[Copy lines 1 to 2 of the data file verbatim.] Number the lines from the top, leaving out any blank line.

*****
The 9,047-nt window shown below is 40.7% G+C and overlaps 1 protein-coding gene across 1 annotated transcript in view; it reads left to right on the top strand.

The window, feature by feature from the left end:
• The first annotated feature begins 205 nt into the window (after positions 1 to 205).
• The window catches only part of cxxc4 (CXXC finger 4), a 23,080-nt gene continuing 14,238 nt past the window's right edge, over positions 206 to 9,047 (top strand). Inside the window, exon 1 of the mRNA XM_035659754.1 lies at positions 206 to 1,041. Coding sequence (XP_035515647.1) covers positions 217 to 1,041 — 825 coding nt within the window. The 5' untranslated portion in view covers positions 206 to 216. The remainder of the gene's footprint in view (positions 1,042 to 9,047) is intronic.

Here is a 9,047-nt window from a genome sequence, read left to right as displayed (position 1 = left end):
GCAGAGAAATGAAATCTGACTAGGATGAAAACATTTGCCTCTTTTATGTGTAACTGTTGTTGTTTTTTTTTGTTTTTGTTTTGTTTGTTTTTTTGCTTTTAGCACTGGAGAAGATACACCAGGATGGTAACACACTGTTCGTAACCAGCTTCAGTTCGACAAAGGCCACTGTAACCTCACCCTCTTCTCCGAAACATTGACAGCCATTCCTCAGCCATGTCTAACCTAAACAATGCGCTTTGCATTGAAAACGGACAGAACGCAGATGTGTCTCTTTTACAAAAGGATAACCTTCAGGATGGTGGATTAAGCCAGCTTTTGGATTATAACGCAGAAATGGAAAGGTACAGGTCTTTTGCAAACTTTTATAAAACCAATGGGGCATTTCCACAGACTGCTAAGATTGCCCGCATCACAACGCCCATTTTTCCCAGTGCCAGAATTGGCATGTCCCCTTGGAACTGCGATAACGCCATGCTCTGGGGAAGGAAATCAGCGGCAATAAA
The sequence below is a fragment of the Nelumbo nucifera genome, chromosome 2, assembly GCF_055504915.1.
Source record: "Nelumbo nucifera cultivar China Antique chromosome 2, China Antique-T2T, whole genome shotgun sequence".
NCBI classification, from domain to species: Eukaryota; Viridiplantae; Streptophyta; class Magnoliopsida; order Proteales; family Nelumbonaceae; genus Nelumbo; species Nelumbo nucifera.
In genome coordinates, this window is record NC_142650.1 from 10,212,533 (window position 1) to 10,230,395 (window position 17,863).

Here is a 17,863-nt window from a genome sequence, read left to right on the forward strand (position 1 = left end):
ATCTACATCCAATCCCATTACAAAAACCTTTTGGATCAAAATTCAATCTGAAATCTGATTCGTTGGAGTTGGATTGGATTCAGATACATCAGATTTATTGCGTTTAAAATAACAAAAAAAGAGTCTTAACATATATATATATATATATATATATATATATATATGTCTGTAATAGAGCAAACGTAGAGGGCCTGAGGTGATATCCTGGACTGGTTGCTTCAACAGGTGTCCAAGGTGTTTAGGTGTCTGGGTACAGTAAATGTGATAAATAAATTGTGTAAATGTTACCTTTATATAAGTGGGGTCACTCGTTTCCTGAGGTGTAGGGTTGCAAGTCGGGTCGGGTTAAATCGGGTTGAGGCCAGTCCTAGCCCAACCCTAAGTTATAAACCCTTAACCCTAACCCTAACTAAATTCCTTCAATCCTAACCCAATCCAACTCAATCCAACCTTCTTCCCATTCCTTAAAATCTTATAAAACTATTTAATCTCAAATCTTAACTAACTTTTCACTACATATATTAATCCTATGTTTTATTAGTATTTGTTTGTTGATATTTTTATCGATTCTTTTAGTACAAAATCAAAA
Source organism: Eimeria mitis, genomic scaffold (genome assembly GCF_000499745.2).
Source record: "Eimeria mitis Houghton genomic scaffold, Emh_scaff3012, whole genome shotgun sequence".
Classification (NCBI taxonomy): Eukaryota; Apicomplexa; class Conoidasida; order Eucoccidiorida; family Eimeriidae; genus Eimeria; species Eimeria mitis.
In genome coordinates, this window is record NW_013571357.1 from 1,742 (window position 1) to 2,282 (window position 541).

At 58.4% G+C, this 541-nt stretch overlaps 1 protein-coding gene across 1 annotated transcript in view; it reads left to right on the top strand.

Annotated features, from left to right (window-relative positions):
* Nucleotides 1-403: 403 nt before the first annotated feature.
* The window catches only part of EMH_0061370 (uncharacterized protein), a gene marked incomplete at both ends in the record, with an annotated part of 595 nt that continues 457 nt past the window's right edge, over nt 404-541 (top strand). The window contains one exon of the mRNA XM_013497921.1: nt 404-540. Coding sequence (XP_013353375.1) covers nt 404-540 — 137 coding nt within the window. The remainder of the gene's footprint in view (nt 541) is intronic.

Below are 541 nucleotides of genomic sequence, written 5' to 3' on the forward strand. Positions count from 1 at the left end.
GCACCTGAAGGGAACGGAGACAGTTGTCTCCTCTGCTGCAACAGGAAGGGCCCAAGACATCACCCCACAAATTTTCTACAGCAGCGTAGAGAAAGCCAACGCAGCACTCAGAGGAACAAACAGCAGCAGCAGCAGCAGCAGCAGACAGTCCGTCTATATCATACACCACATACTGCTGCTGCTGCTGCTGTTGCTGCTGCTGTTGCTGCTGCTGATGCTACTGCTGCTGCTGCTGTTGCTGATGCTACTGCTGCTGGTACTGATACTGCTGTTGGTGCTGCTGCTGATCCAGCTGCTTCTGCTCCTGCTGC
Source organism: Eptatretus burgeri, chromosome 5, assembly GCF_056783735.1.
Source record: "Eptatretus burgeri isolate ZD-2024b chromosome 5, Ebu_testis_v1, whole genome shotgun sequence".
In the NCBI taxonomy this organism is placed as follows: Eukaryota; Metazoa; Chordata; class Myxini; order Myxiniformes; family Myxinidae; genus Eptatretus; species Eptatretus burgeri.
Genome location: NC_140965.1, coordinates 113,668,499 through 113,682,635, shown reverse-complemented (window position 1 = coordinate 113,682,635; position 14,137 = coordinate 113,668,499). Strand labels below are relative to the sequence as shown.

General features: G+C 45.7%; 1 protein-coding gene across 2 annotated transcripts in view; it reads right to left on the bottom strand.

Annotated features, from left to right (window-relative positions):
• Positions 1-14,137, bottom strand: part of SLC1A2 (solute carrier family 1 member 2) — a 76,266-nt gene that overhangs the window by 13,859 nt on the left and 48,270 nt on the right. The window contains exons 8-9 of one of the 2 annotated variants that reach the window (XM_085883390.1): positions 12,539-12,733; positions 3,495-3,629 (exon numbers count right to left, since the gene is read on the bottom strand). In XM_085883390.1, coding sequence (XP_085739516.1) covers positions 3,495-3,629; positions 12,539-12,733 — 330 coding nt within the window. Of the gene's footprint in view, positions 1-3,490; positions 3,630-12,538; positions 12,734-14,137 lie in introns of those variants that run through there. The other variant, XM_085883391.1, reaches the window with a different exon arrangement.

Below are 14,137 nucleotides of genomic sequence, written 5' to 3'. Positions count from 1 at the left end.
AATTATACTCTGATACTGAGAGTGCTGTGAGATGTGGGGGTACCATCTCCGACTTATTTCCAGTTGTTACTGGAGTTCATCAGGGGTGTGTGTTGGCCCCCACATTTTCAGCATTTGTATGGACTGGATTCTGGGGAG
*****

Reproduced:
The 9,047-nt window shown below is 40.7% G+C and overlaps 1 protein-coding gene across 1 annotated transcript in view; it reads left to right on the top strand.

The window, feature by feature from the left end: